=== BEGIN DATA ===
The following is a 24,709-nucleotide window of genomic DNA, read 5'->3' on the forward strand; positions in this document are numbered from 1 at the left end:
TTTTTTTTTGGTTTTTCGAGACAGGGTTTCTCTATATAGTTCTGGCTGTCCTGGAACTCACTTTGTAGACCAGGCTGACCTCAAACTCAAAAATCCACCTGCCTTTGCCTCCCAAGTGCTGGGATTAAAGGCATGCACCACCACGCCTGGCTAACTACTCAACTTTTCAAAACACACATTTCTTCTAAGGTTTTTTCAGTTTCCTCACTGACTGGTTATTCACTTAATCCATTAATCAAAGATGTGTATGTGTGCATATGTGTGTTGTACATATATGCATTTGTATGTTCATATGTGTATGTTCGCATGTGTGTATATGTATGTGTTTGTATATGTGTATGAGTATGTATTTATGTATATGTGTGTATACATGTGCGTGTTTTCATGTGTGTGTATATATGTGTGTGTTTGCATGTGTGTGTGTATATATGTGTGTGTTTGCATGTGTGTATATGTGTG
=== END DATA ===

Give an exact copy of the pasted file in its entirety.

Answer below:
The following is a 24,709-nucleotide window of genomic DNA, read 5'->3' on the forward strand; positions in this document are numbered from 1 at the left end:
TTTTTTTTTGGTTTTTCGAGACAGGGTTTCTCTATATAGTTCTGGCTGTCCTGGAACTCACTTTGTAGACCAGGCTGACCTCAAACTCAAAAATCCACCTGCCTTTGCCTCCCAAGTGCTGGGATTAAAGGCATGCACCACCACGCCTGGCTAACTACTCAACTTTTCAAAACACACATTTCTTCTAAGGTTTTTTCAGTTTCCTCACTGACTGGTTATTCACTTAATCCATTAATCAAAGATGTGTATGTGTGCATATGTGTGTTGTACATATATGCATTTGTATGTTCATATGTGTATGTTCGCATGTGTGTATATGTATGTGTTTGTATATGTGTATGAGTATGTATTTATGTATATGTGTGTATACATGTGCGTGTTTTCATGTGTGTGTATATATGTGTGTGTTTGCATGTGTGTGTGTATATATGTGTGTGTTTGCATGTGTGTATATGTGTG